08 Feb 2021

4 signs you have an iron deficiency

author Ashley Owen
Do you find yourself getting tired easily, or feeling a bit off? You might be suffering from low iron. One of the most common nutrient deficiencies in the world, signs of iron deficiency can leave you feeling run down. But luckily, it’s easy to treat and shouldn’t have any serious or long-lasting effects.

Green sickness

Back in the 17th century, doctors began to notice patients turning up with very strange symptoms indeed.

Made up of mostly young women and girls, the patients complained of odd symptoms such as apathy, pallor, and a notable greenish hue to their skin.(1) They also reported shortness of breath, headaches, and disruption to their appetites.

The ‘green sickness’ perplexed medics for a long time before being defined as ‘chlorosis’. As it turned out, the strange colour change was due to the women’s red blood cells.

Usually, your red blood cells look like concave little donuts. They are red in colour, with a pale area in the centre.

However, the women didn’t have enough of a special protein called haemoglobin, which increased the size of the pale area. The result? A pale, almost greenish tinge to the skin.

Eventually, doctors began to think this was caused by a lack of iron in the blood.

A few interesting treatments for green sickness

To treat the young women who presented with green sickness, doctors prescribed a variety of colourful remedies.

Before the iron deficiency hypothesis gained some ground, some medics were convinced - given that the patients were women and young girls - that the illness was caused by a state of ‘maidenhood’.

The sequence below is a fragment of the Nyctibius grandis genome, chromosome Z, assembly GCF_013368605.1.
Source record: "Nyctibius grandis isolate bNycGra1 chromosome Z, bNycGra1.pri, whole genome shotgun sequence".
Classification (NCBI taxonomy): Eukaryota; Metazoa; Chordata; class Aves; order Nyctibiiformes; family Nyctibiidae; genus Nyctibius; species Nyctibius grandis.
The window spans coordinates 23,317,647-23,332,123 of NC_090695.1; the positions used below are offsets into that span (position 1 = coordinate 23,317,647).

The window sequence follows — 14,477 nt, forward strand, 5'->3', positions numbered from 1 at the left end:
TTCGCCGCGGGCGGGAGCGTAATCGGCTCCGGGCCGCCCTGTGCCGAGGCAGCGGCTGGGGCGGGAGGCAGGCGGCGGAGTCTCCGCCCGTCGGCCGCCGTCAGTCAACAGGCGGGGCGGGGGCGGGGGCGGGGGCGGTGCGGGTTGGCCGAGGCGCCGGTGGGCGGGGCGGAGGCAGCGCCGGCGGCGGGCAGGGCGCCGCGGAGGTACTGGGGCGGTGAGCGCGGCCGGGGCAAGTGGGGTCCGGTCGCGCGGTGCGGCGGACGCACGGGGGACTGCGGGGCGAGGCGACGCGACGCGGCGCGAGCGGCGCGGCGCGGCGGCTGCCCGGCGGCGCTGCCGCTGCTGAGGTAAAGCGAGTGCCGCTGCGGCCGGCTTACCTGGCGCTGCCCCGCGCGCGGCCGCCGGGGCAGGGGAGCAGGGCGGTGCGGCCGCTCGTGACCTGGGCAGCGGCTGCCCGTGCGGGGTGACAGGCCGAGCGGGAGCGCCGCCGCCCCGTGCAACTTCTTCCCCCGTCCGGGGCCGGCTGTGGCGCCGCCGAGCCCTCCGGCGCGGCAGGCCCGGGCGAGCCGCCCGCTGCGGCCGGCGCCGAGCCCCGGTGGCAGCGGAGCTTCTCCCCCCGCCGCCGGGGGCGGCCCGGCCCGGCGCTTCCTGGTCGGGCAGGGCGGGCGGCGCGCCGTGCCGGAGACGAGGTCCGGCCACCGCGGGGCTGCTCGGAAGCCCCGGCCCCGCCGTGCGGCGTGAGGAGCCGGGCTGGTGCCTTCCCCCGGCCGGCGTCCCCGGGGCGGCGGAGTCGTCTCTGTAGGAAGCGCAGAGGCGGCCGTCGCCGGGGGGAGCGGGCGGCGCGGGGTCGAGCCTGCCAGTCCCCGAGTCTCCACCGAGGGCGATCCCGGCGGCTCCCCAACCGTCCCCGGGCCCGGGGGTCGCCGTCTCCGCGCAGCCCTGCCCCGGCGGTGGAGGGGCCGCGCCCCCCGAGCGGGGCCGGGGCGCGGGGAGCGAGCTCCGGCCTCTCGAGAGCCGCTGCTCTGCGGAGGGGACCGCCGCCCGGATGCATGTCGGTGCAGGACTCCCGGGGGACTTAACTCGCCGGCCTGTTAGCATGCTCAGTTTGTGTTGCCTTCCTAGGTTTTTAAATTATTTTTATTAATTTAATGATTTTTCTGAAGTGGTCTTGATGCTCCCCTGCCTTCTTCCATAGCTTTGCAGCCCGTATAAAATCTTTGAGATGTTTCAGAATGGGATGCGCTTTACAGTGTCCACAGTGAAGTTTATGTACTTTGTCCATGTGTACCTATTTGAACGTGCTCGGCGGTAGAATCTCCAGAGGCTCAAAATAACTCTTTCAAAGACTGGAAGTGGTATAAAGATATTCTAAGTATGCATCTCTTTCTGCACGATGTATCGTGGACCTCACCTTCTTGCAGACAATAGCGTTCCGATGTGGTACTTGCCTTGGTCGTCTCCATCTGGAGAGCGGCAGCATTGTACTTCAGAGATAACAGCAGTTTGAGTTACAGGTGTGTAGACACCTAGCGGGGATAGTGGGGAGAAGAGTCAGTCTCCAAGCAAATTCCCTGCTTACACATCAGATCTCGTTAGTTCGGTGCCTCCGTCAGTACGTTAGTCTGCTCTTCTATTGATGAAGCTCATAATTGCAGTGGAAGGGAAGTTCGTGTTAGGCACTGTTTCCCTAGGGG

This goes back to Hippocrates, who may have got this one slightly wrong.

‘I advise young girls who experience such symptoms to marry as soon as possible: in fact when they become pregnant they are cured,’ he said in his work on the ‘Diseases of Women’.(2)

Thankfully, 17th century medics eventually twigged that the cause was iron deficiency and started to prescribe iron. Auguste Saint-Arroman, a French pharmacological writer, suggested that medicinal hot chocolate with iron filings might be the answer.(3)

Fortunately, things have moved on a lot since then! Chlorosis disappeared in the early 20th century, and our understanding of iron deficiency has greatly increased.

Related reading


iron deficiency

What is iron, and why do we need it?

Iron is a mineral. In the environment, it’s quite common - it makes up about 5% of the earth’s crust!(1)

In humans, iron is a dietary trace mineral. This means that we need a small amount for our bodily processes to work as they should. And while we don’t need much of it, the little that we do need is absolutely essential.

Our bodies contain about three or four grams of iron in total.(2)

Iron is a component of several important proteins in your body. But the main reason you need iron is to make red blood cells (sometimes called erythrocytes). About half of the iron within your body can be found within them. More specifically, the iron is stored in haemoglobin, a special protein in your red blood cells which helps them transport oxygen.(1)

As you go about your daily life, you use up or lose part of your stores of iron. This can happen when your red blood cells oxygenate other tissues in your body, or when your red blood cells need to be replaced with new ones. It can also occur if you lose blood through an injury.

For this reason, you need to keep topping up your iron stores through your diet.

What is iron deficiency anaemia?

Sometimes, doctors use the term ‘anaemia’ to describe low iron levels. However, you can also experience anaemia due to low levels of other minerals, such as copper.

Anaemia comes from the ancient Greek word for ‘lack of blood’. It essentially means that you don’t have enough haemoglobin or red blood cells, because your body lacks the iron needed to make them.(2)

It’s very common all around the world. In the developed world, it’s most often the result of not getting enough iron from your diet (or not being able to properly process what you do consume). However, pregnancy, or having very heavy periods, also contributes to anaemia in women.

In developing countries, diet only accounts for about half of anaemia cases. There are also other causes for iron deficiency, including disease (particularly malaria), blood loss from parasitic infections, and other nutrient deficiencies.